Posted by: mel | April 25, 2009

China deals: RI takes note

Magda Safrina, Massachusetts | Fri, 04/24/2009 12:54 PM | Opinion

The fact that China is holding about US$2 trillion in reserves irks not only the US, but also the rest of the world. The scarcity of US dollars in the world market has dragged countries with fragile currencies, including Indonesia, to severe levels of currency depreciation. But the huge foreign reserve has also become a big problem for China itself.

China has been the largest US debt holder, accounting for 23 percent of a total $10.024 trillion US government debt. With the growing global recession, fear on the Chinese side is also growing, driven mainly from the potential high inflation and default risk in the US.

With the worsening of global economic conditions, it seems difficult for China to turn its growth contribution to domestic consumption around, mostly because of the reluctance of its domestic market to increase consumption.

The nightmare of massive lay-offs is now growing in the Chinese workforce. Still, it is very difficult to predict what decisions will be made by the Chinese government regarding the US trade and debt dilemma.

One thing, however, is clear; China has been very aggressive in attempting to stimulate growth in Asia through some of its policies, such as the credit swap it has offered several Asian countries including Indonesia.

The Chiang Mai initiative, in which China committed to contribute an emergency fund for countries in trouble, can also be viewed as one of the new Chinese trade policies aimed at expanding its market to diversify risk of a decline in US imports.

Another campaign that has been voiced out loud by China is its proposal to introduce a unified international currency reserve that was brought forward as part of the Asian agenda at the recent G-20 meeting in London.

This seems to be one of China’s major policies aimed at reducing its dependency on the US economy, as well as its vulnerability to a depreciating US dollar.

Increasing ties between Indonesia and China in the context of the credit swap and Indonesia’s apparent support for the international currency reserve reflect Indonesia’s generally positive response to China’s economic policies. Before Indonesia moves forward and goes too far in supporting Chinese policies, however, it is important for us to re-assess all the pros and the cons of the chosen policies and, in particular, to forecast the long-term implications.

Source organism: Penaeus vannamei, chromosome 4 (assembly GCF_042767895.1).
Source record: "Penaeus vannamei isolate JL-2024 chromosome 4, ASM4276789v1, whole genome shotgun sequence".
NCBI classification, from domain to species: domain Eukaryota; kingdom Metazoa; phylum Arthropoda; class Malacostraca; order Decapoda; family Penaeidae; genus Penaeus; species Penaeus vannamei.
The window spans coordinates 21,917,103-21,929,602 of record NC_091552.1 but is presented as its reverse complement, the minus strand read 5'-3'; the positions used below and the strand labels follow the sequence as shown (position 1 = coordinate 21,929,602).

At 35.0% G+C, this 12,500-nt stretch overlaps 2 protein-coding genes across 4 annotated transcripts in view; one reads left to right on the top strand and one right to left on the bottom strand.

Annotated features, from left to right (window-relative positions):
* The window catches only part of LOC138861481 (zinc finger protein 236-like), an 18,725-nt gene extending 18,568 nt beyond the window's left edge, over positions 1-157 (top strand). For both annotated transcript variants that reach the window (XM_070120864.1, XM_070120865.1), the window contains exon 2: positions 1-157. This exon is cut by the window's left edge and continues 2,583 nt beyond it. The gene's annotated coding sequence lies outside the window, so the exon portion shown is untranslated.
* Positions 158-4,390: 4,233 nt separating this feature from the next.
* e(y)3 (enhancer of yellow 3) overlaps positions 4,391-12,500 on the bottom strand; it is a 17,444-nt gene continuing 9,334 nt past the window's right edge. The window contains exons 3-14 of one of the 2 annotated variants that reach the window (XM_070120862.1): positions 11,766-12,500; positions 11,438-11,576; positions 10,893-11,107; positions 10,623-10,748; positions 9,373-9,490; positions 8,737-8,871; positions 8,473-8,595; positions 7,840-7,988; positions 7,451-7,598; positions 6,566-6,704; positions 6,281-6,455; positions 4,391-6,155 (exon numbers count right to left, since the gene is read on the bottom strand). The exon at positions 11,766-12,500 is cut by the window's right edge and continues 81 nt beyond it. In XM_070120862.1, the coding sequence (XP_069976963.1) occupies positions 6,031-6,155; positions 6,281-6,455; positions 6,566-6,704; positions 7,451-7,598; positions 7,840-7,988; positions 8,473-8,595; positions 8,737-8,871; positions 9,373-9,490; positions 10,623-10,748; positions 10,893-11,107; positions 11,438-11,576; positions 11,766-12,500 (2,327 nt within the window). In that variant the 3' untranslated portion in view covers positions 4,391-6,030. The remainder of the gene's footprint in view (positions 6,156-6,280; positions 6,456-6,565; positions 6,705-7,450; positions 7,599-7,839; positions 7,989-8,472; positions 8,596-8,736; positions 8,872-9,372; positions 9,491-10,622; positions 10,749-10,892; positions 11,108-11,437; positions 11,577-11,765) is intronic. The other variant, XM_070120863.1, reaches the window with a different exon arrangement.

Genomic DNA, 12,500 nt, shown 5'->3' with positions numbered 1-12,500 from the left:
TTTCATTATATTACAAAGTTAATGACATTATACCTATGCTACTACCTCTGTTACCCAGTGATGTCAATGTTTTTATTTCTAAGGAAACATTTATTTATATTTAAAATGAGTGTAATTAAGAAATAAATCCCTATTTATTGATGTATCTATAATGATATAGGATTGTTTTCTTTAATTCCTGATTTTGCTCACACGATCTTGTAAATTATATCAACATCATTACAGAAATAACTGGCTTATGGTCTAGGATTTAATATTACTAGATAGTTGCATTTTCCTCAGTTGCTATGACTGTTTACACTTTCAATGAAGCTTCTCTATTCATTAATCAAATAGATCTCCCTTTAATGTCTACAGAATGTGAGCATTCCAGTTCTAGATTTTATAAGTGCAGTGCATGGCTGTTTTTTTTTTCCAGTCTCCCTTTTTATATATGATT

One of these policies mentioned above, and worth delving into more deeply, is the issue of the credit swap which is a good way to minimize risk in currency volatility, but can also be viewed as a growing flexibility on the Indonesian part, by increasing imports from China.

It is important for Indonesia to review the products we import from China piece by piece, especially those that we also produce domestically – even if we don’t have a comparative advantage.

Is it not the case that a credit swap not only prevents Indonesia from currency risk, but also encourages Indonesia to import more from China at the expense of local manufacturers? While this may sound like an argument for protectionism, one must keep in mind that the growing trade gap between Indonesia and China will grow at a higher rate if Indonesia does not implement this policy carefully.

Aside from the credit swap, Indonesia’s support for an international currency reserve could also be viewed from many different perspectives. On the one hand, it would be good to reduce our dependency on the US dollar but it could push Indonesia to import more and export less.

The government needs to focus on the pros and cons of all our trade policies, and work out how we can benefit from these policies in the long run.

It also must make sure we do not establish policies that will only benefit China in preventing its lions share of the export market pie (to the US and Europe) from shifting to other Asian countries including Indonesia, especially since Indonesia and China tend to produce similar goods.

The writer is graduate student at the International Business School, Brandeis University, US, and is a founder of the Aceh Initiative


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